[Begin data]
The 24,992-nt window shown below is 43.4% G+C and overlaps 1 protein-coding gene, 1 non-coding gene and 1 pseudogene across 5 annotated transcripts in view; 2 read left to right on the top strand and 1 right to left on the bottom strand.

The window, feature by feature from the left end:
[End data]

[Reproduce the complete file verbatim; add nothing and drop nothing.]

The 24,992-nt window shown below is 43.4% G+C and overlaps 1 protein-coding gene, 1 non-coding gene and 1 pseudogene across 5 annotated transcripts in view; 2 read left to right on the top strand and 1 right to left on the bottom strand.

The window, feature by feature from the left end: